Prof. not expecting major change in socio-political arrangements

TEHRAN, Apr. 16 (MNA) – Prof. Nicholas Onuf, one of the founders of constructivism in International Relations, has told MNA that “Despite the uneven, laggard response of public health authorities at every level to the pandemic, I do not expect a significant change in what I would call modernist socio-political arrangements.”

The following is an exclusive interview on the post-corona world order with Nicholas Greenwood Onuf, renowned as one of the founders of constructivism in International Relations.

What will be the effects of coronavirus on the current world order?

This is a very difficult question for a theorist to answer since theories seek to explain in general terms, and the pandemic is not a generalizable phenomenon for the purposes of international relations theory.  As a theorist, I think it is most useful to view the pandemic as a potential catalyst for a significant change in the current world situation.  In this respect, the influenza pandemic of 1918 (in which my own grandfather died at the age of 32) was not a catalytic event in itself, because it came at the end of an already disruptive world war.  The current pandemic comes at a time when the world's political economy is in serious trouble.  Financial institutions are over-extended, disparities in wealth are widening, technological innovation is waning, infrastructure is decaying at an alarming rate in the advanced economies, and climate change is relentless.  The 2020 pandemic will inevitably cause a deep, global depression possibly lasting several years.  Whether a full recovery is even possible remains to be seen.   I suspect that the pandemic catalyst will trigger down-growth, at best leading to a Japan-style deflationary stagnation in the wealthier economies.  Elsewhere, rapid, uncontrolled down-growth will prompt social unrest within states and beggar-thy-neighbor polities among them.  I have publicly warned of this eventuality for many decades, and I often wondered if I would live long enough to see it happen.

The current world order is majorly based on liberalism and to some extent on realism approaches. What are the deficiencies of the said approaches revealed by coronavirus?

Political realism is broadly materialist, but it is predicated on a few assumptions about human nature, and not a ‘nature’ that makes a mockery of our self-regard.  Realists have nothing to say about a crisis, not of our making—even if health specialists would argue that it is very much a crisis of our making.  Neoliberals smugly believe that the world capitalist economy has brought unprecedented prosperity and relative peace to the world as a whole, but they consistently underestimate the fragility of the current world situation; they will have nothing helpful to say when the world economy fails to recover ‘on its own.’  Leftists and postmodern theorists will content themselves by saying ‘we told you this would happen.’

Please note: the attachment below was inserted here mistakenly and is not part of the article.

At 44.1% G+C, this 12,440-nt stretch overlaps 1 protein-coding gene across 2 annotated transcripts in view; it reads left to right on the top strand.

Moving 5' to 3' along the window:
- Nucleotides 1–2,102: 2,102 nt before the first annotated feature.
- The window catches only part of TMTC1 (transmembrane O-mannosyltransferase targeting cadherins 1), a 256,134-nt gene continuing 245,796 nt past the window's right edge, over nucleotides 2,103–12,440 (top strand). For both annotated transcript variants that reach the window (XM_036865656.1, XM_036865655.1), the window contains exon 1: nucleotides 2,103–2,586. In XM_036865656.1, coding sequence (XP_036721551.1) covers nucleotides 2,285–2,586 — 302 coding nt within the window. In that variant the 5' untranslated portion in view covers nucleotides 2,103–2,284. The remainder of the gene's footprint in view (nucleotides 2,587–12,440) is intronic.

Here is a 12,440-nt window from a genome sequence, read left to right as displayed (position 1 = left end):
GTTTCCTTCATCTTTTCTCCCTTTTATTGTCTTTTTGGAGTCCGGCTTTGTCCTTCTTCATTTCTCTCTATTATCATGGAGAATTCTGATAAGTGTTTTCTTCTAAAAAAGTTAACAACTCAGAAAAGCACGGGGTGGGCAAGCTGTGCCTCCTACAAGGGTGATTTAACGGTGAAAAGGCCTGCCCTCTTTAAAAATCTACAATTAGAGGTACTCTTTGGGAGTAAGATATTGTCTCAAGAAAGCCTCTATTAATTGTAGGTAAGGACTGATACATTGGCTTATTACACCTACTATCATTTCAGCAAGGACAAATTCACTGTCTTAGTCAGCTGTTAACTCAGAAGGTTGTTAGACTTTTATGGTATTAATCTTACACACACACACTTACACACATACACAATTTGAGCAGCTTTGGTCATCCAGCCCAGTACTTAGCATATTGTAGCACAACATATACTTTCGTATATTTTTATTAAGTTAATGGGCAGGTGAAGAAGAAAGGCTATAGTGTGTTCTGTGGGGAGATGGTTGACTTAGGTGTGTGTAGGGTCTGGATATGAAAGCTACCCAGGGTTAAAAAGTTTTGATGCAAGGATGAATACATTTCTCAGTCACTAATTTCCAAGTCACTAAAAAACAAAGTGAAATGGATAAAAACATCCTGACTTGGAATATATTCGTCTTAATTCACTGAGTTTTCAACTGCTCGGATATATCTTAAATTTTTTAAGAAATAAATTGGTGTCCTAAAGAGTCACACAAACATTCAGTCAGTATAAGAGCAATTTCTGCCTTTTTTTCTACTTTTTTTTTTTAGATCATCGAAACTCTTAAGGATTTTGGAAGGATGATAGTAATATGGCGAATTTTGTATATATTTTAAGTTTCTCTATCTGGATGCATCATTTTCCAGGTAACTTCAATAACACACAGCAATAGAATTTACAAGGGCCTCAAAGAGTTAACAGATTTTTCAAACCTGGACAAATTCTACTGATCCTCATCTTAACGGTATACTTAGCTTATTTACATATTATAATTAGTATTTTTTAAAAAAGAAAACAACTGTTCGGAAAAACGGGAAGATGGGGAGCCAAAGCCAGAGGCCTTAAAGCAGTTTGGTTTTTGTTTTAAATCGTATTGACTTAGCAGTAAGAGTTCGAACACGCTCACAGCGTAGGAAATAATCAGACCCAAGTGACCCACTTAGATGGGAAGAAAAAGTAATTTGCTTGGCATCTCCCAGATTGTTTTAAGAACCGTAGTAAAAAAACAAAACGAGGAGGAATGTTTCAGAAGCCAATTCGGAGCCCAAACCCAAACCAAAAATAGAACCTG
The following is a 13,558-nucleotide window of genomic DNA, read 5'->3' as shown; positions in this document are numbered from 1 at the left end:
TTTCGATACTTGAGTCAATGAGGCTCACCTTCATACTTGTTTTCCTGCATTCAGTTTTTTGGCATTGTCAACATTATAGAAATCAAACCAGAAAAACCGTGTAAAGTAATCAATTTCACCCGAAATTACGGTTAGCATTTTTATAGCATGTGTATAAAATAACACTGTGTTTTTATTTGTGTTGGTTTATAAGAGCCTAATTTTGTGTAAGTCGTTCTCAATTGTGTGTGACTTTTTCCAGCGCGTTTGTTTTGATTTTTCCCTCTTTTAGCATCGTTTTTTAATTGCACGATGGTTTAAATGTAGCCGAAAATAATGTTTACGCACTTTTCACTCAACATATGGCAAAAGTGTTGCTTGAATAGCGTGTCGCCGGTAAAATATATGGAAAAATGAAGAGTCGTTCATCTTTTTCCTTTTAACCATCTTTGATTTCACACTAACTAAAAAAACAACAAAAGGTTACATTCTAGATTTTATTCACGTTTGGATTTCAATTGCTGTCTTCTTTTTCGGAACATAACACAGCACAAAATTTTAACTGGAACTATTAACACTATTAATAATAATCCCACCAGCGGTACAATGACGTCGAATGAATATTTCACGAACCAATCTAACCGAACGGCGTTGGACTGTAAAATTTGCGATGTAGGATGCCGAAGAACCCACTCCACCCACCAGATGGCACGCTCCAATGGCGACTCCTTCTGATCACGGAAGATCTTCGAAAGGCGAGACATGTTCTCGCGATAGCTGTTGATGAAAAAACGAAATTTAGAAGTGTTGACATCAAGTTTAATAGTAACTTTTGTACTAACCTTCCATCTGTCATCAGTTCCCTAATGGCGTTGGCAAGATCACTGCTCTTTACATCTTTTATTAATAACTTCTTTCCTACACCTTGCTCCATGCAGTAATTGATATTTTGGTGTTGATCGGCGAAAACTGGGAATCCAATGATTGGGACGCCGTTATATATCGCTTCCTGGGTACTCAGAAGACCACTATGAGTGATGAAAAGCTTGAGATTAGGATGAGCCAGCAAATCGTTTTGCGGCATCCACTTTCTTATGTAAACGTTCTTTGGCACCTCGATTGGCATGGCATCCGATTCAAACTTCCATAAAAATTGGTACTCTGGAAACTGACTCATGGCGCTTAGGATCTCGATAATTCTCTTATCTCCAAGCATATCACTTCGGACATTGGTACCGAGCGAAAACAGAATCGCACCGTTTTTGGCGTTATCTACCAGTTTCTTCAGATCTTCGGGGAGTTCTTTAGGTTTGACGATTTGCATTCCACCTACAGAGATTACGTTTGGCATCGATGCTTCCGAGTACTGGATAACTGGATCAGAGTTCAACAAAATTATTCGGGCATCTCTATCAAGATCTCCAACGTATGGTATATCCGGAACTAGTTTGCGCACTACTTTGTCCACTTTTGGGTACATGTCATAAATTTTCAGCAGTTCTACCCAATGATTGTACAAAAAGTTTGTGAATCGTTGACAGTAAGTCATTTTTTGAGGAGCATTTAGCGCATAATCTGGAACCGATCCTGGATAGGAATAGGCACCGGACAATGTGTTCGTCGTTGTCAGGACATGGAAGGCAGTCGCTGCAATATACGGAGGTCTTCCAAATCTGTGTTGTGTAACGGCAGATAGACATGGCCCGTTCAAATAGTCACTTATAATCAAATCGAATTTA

Although the Outbreak of the virus has put the realism and self-help approaches in the center of the focus, it also has revealed deficiencies of the realism which is based on state security and looks at the security issue just militarily. The outbreak of the virus also showed that militaristic economies also are not able to maintain the security of nations and governments in the post-corona era. What do you think of this?

The problem is not just ‘militaristic economies.’  The modern state in whatever form has shown itself too easily overwhelmed by this crisis in human security.  Arguably China is one of the most militarized states in the world and one of the most successful in managing the crisis.  The same goes for South Korea.  The US has been a disaster in this respect and for many reasons, including an ineffectual president and a constitution that empowers local authorities in matters of human security.  It seems to me that real issue is the rise of functionally-oriented administrative regimes at every level, from the World Health Organization to city health departments, and the absence of effective coordinative mechanisms within and between levels.   

If we accept that the post-corona world order will be different from the existing one, will the changes be structural and fundamental ones? Which meanings will experience fundamental changes?

Despite the uneven, laggard response of public health authorities at every level to the pandemic, I do not expect a significant change in what I would call modernist socio-political arrangements.  Publics everywhere will depend more and more on functionally defined administrative regimes for their welfare as the modern world undergoes uneven immiseration in the decades ahead.  When and where functionalist elites fail to provide for minimal public needs, social unrest will increase, as I pointed out in my response to the first question.  With ever fewer resources to draw on, administrative capacity will diminish, state leaders will dither, and crises in human security can only increase in number and scale.

By Javad Heirannia

News Code 157656

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